The navy's Rafael Ojeda The navy's Rafael Ojeda: 'If you have been told to set corruption aside, let's do it.'

Navy chief blames corruption on lack of honest public servants in government

But the armed forces are an exception and can serve as an example to others, says Rafael Ojeda

Mexico’s corruption problem is due to a lack of honest public servants, navy chief Rafael Ojeda said Monday.

He told President López Obrador’s morning press conference that a lot of officials haven’t heard or haven’t acted on the government’s call to abandon corrupt practices.

However, members of the armed forces are an exception and can serve as an example to other public servants, Ojeda said.

“[In the military], we create public servants for Mexican society and let me tell you, because it’s something that is very true, Mexico lacks honest public servants; that’s why we have this big corruption problem,” he said.

“What we [the armed forces] give society are public servants, women and men, with a lot of ethics, a lot of values and principles, and that is what we would like the many young people and the many professionals within the public service to understand. If you have been told to set corruption aside, let’s do it.”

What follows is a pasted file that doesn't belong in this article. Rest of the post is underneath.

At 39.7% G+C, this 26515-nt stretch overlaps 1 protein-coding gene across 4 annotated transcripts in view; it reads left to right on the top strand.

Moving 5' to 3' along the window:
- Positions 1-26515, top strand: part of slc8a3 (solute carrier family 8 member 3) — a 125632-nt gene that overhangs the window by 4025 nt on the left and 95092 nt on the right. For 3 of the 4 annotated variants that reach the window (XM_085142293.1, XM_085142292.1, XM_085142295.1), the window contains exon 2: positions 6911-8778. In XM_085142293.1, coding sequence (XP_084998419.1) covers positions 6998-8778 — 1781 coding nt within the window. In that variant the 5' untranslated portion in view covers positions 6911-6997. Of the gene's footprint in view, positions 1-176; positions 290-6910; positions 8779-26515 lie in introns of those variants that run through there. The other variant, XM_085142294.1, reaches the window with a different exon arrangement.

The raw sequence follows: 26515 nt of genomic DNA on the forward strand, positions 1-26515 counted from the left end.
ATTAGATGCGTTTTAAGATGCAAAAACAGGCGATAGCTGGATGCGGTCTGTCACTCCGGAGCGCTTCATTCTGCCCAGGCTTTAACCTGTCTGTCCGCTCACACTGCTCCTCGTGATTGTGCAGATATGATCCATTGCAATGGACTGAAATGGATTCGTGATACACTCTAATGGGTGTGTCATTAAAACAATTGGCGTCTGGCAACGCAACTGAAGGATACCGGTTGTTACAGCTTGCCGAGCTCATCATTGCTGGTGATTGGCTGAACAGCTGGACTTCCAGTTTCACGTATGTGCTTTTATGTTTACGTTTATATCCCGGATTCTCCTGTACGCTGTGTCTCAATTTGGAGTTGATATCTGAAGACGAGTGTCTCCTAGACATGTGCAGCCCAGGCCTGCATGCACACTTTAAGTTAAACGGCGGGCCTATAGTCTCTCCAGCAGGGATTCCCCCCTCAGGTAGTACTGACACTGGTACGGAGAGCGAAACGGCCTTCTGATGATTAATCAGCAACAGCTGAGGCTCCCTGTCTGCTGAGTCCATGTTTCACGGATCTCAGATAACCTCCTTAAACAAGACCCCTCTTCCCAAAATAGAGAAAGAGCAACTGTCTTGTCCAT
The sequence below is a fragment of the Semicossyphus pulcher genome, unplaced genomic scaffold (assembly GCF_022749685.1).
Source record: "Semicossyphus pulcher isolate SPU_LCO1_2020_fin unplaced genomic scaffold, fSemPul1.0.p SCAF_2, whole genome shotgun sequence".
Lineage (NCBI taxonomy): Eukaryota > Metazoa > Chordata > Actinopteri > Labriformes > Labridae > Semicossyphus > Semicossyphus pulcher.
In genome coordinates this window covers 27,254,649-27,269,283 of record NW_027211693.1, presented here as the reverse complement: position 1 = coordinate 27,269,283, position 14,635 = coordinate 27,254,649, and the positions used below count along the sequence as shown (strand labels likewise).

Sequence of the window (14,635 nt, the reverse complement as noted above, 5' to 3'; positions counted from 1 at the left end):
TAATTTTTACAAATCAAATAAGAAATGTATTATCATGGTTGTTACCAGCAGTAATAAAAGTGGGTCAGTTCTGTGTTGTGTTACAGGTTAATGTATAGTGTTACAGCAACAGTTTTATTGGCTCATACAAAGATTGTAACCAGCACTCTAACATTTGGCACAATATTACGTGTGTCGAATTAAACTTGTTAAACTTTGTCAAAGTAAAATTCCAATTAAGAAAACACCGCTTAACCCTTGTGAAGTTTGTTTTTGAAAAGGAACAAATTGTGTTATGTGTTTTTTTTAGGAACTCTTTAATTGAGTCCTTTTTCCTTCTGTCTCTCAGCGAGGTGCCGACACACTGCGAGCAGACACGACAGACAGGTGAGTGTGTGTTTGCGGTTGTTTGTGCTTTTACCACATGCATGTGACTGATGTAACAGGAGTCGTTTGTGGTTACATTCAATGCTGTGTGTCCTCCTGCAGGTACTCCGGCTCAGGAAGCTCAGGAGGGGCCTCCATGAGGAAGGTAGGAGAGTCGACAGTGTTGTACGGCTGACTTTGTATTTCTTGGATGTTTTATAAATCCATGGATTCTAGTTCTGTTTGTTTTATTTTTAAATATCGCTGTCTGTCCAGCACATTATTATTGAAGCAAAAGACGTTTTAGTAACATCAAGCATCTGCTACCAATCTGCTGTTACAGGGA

In contrast with other government institutions, the armed forces always impose sanctions on members who have done the wrong thing, the navy minister said, explaining that the military cannot afford to have bad apples within their ranks.

“We create women and men with values, with principles – personnel who have professional ethics, who know they must take a course or path … that will generate a full professional life for them and not get them involved in problems,” Ojeda said.

“We have young people who … take another course but they’re punished. The big difference between us and a lot of other institutions is that we can’t afford to have bad elements because from the general to the last soldier, from the admiral to the last sailor, we’re public servants,” he said.

Ojeda’s remarks came two months after he offered a scathing assessment of the judicial branch of government, declaring that it seems to be the “enemy” of the state in many organized crime cases.

Mexico News Daily

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